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Health Care Reform: Address the Overhead

U.S. companies cannot continue paying nearly $1 trillion more in higher health care premiums and taxes to finance an inefficient, bloated and broken system.

Government is broken. Nothing demonstrates this better than health care.

Federal, state and local governments are broke, because spending on Medicare, Medicaid and other health programs is rising faster than the economy is growing, and politicians can raise taxes.

Health care is too expensive.

In the United States, health care swallows 18% of the $15 trillion GDP, and the government foots nearly half the bill. In nations with comparable per capita incomes -- France, Germany and Canada -- health care eats 12%.

The American system, emphasizing a regulated private market, does some things better -- quicker access to specialists. But other systems, with more state participation, have strengths such as better access to general practitioners and citizens who don't fear losing their homes to illness.

The even bigger, hidden costs are the high-quality jobs businesses can't create.

U.S. companies cannot continue paying nearly $1 trillion more in higher health care premiums and taxes to finance an inefficient, bloated and broken system.

Simply, Americans pay more for drugs, administrative costs to highly paid executives and bureaucracy, and malpractice suits than do the Europeans and Canadians.

No reforms offered by President Obama, congressional Democrats or Republicans are real reforms if those problems are not solved.

Health care payment and regulation are terribly complex, and the litmus test of any reform package should be whether it truly lowers costs and makes the system more affordable.

President Obama and the Democrats have rolled out proposals that would add bureaucrats and raise spending by at least $1 trillion. Their proposals hike costs, not lower them.

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All the additional taxes are resources private citizens and government could better use to invest in businesses, cut debt and shore up infrastructure.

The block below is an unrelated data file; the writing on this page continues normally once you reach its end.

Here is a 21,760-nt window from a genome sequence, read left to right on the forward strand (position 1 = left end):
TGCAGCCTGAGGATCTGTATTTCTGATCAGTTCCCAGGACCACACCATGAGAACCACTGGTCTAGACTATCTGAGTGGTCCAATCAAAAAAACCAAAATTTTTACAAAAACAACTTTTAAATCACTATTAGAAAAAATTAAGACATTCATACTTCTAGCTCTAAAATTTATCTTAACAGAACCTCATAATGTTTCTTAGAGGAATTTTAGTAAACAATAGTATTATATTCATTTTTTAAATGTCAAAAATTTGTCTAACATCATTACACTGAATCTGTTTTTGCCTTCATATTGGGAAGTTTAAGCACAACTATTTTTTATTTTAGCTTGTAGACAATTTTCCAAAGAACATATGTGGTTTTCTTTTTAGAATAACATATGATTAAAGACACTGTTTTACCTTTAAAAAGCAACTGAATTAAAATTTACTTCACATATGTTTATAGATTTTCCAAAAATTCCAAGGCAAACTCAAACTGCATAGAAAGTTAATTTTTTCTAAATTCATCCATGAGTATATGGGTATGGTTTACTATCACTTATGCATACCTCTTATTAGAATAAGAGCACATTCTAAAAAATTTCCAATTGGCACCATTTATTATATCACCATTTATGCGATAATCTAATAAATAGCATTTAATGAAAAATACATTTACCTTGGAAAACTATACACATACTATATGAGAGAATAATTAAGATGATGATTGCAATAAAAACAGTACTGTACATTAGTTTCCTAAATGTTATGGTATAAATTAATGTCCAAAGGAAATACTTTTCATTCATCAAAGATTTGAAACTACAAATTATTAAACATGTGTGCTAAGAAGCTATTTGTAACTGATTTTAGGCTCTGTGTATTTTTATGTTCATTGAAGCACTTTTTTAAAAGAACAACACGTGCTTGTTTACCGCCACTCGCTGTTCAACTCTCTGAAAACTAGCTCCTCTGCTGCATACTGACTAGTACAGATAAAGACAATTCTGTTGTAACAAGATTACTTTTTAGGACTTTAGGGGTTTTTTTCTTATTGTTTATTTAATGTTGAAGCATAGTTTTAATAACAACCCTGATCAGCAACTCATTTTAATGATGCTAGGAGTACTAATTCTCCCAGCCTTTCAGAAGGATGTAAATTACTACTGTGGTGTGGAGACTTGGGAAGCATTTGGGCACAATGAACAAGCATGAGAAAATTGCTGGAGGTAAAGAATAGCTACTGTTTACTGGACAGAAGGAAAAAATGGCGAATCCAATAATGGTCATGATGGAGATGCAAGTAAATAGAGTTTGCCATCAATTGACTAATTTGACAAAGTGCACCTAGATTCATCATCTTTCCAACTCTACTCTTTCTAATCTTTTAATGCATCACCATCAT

Voters in Massachusetts, New Jersey and Virginia have made clear that Americans don't want what the Democrats are offering, yet Obama persists, plunger in hand.

The Republicans offer no viable alternative. Tax breaks, medical savings accounts and relying even more on markets are not going to curb drug, insurance company and malpractice costs.

Why not leave the present system alone but offer a public or non-profit alternative patterned after European and Canadian systems? Require drug companies to charge those entities no more than they do foreign systems, those insurers to spend, as many in Nebraska do, 92% of premiums on medical services, and require subscribers to forgo the right to sue health providers.

Private insurers would scurry to match the low premiums such an entity could provide.

Then let Americans choose which system they prefer -- require all employers to offer this public option on their menu of choices.

But don't hold your breath. President Obama is not about to genuinely challenge generous contributors to Democratic campaigns in the pharmaceutical and health care industries, or the most reliable of Democratic allies --tort lawyers.

Republicans will continue the polemics about markets.

Taxes will continue rising, premiums skyrocketing and businesses failing.

At least the Romans could boast they did not elect Nero.

Professor Peter Morici, of the Robert H. Smith School of Business at the University of Maryland, is a recognized expert on economic policy and international economics. Prior to joining the university, he served as director of the Office of Economics at the U.S. International Trade Commission. He is the author of 18 books and monographs and has published widely in leading public policy and business journals, including the Harvard Business Review and Foreign Policy. Morici has lectured and offered executive programs at more than 100 institutions, including Columbia University, the Harvard Business School and Oxford University. His views are frequently featured on CNN, CBS, BBC, FOX, ABC, CNBC, NPR, NPB and national broadcast networks around the world.